Philip Meninsky

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Philip Meninsky (born 1919 in Fulham, England, died in 2007) was the son of Bernard Meninsky. Despite an early passion for art, at his father's wish, he initially trained as an accountant, before being called up for National Service.

After a first posting to Scotland, he was then sent to the Far East where he was captured in 1942 after the fall of Singapore.

He spent the next three years working on the Death Railway where he recorded the lives of POWs by secretly making detailed drawings of camp life. These drawings were subsequently used as evidence in the trials of war criminals.[1]

At one point, rendered skeletal by starvation, he developed tropical ulcers on his legs, and was transferred to Chunkai hospital camp, where his limbs were saved from amputation by Edward Dunlop and Major Arthur Moon.[2]

His work from this period is largely held by the Imperial War Museum in London, England, but there is at least one in the State Library of Victoria in Australia, and the Australian War Memorial.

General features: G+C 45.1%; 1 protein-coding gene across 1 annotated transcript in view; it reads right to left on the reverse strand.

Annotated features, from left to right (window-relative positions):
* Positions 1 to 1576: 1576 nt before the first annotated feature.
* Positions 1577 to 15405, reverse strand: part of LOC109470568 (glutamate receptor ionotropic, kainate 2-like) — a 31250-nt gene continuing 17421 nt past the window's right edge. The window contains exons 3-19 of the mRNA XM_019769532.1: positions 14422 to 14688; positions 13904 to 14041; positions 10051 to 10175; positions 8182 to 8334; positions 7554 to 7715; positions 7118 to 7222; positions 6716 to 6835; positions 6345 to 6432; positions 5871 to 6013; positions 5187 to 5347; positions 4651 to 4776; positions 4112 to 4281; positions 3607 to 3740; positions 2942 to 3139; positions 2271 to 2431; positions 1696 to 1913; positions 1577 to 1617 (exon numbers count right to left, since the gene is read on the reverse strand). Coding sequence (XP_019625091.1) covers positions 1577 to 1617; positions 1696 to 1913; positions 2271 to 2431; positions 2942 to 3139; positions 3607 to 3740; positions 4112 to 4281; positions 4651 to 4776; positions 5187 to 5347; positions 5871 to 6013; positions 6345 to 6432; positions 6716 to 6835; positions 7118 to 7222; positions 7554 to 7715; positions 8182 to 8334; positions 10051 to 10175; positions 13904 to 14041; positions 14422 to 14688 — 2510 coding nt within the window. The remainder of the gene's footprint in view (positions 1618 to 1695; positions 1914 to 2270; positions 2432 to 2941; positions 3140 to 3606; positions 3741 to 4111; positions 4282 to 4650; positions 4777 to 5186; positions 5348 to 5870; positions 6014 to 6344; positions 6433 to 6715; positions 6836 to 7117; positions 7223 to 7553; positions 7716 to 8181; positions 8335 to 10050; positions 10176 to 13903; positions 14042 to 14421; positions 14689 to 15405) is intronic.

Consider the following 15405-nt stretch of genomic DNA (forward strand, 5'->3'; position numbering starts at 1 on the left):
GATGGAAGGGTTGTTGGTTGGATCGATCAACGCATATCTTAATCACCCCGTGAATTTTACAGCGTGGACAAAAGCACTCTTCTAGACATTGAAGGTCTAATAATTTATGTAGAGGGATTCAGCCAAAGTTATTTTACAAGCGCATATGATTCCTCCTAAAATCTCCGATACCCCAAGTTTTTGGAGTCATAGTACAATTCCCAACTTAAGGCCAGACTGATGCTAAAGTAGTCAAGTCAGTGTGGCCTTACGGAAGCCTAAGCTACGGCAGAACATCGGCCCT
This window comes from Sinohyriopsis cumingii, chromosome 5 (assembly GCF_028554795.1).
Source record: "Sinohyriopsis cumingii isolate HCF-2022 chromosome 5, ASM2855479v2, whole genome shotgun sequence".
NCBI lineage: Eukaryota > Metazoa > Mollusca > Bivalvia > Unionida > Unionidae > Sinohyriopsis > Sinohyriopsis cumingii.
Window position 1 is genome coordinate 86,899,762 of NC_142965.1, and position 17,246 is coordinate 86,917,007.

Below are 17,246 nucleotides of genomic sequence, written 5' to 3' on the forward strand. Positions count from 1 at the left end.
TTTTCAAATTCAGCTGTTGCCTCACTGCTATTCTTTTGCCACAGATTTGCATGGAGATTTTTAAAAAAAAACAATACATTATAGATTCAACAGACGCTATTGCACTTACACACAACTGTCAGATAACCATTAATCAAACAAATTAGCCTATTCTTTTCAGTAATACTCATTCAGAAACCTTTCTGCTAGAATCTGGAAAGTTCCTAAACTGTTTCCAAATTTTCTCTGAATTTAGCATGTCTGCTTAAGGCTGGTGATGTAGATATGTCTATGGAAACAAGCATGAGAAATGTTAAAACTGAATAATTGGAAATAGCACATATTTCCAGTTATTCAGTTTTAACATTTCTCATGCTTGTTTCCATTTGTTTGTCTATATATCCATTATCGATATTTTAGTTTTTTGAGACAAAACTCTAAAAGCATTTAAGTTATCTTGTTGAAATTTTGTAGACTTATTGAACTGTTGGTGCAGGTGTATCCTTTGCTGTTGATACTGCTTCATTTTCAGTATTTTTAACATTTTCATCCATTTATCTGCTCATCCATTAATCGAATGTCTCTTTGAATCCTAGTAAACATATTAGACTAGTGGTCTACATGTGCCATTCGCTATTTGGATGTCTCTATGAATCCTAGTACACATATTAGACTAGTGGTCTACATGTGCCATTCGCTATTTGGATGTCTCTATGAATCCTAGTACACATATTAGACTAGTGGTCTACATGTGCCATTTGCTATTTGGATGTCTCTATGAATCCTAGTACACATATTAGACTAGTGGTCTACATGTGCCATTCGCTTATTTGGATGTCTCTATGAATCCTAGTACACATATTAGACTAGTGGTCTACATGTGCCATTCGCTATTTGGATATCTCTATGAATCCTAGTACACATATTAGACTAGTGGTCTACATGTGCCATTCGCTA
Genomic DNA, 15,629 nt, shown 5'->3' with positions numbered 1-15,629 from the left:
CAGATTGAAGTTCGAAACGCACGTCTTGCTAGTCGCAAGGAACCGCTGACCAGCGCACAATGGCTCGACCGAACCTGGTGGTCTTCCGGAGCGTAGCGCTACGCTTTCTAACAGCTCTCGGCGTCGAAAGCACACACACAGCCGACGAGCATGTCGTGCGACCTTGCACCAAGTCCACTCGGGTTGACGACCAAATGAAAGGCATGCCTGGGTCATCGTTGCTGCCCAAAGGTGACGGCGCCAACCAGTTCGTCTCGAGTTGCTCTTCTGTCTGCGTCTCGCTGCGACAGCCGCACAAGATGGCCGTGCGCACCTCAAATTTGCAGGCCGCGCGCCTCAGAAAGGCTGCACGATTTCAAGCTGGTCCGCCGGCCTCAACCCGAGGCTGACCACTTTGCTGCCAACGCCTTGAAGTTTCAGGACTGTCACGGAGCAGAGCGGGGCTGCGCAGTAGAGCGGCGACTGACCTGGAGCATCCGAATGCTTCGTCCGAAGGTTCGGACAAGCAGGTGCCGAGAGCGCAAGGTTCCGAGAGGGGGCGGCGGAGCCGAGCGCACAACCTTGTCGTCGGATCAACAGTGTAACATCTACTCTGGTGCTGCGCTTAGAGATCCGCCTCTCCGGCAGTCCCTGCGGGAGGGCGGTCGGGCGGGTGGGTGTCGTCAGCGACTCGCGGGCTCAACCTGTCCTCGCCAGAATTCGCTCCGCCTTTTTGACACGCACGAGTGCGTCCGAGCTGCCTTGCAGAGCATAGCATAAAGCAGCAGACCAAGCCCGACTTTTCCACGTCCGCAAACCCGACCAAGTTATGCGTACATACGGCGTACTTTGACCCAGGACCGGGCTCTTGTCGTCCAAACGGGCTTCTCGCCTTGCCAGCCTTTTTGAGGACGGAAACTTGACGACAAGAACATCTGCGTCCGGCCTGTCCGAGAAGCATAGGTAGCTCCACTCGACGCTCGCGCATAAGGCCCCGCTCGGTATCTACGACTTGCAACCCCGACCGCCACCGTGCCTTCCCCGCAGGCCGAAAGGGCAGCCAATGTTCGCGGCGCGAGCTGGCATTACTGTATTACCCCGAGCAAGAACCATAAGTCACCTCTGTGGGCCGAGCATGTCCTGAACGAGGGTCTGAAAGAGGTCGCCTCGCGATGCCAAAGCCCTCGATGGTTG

Together with the works of Jack Bridger Chalker, Ashley George Old and Ronald Searle these drawings and paintings form a unique record of this dark time in human history.

Old and Meninsky were reunited in 1995 after 50 years as guests of the Imperial War Museum for an exhibition Victory in the Far East – held 15 August to 15 December 1995.[3]


  1. ^ Imperial War Museum. "Philip Meninsky biography". Archived from the original on 27 October 2014. Retrieved 25 April 2013.
  2. ^ Surrey Comet Obituary Archived 4 June 2011 at the Wayback Machine
  3. ^ Legion – The Journal of the British Legion Vol. 16 No.4

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